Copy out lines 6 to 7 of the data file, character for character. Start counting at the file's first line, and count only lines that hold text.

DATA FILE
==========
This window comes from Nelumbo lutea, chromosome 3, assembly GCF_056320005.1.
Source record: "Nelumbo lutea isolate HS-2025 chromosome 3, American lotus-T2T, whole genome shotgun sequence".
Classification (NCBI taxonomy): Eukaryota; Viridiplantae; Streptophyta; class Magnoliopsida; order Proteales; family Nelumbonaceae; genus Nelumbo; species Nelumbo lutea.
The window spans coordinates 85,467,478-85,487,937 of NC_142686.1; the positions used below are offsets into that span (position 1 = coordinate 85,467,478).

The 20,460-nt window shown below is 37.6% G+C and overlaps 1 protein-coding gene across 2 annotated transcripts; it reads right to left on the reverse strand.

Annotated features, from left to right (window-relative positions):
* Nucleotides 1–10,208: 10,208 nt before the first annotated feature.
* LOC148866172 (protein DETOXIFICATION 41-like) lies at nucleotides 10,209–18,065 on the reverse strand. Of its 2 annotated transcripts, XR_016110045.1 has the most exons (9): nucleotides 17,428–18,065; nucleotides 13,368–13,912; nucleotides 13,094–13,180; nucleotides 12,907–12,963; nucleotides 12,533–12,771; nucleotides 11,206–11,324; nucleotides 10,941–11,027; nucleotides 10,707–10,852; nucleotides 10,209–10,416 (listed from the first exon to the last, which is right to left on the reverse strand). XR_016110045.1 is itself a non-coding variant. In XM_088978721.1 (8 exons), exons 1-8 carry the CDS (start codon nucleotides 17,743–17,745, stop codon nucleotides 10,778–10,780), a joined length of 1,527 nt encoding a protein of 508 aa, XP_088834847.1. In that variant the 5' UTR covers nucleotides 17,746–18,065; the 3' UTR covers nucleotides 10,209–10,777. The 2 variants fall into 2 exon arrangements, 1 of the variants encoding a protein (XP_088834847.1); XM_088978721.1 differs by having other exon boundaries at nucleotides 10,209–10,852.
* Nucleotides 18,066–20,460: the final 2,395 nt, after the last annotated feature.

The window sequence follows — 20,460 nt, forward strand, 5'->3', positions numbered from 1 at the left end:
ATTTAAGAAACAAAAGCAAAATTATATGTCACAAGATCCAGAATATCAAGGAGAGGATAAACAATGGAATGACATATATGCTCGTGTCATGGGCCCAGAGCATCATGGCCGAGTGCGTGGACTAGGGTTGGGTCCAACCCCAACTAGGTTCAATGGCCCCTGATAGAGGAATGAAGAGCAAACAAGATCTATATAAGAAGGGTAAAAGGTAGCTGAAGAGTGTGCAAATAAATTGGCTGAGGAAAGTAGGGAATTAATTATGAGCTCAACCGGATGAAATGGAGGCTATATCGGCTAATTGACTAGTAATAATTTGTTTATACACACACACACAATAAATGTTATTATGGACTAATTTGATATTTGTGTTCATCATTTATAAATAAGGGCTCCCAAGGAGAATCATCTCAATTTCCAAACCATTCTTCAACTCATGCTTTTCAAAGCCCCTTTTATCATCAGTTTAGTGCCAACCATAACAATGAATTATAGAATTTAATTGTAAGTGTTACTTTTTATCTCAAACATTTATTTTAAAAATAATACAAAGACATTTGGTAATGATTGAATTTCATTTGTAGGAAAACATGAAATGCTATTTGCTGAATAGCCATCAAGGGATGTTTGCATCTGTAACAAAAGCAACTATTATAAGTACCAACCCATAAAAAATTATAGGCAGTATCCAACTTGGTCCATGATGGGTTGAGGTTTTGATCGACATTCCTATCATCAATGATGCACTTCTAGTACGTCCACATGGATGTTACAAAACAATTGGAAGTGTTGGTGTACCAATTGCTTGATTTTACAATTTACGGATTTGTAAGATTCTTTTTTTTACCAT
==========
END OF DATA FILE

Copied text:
Annotated features, from left to right (window-relative positions):
* Nucleotides 1–10,208: 10,208 nt before the first annotated feature.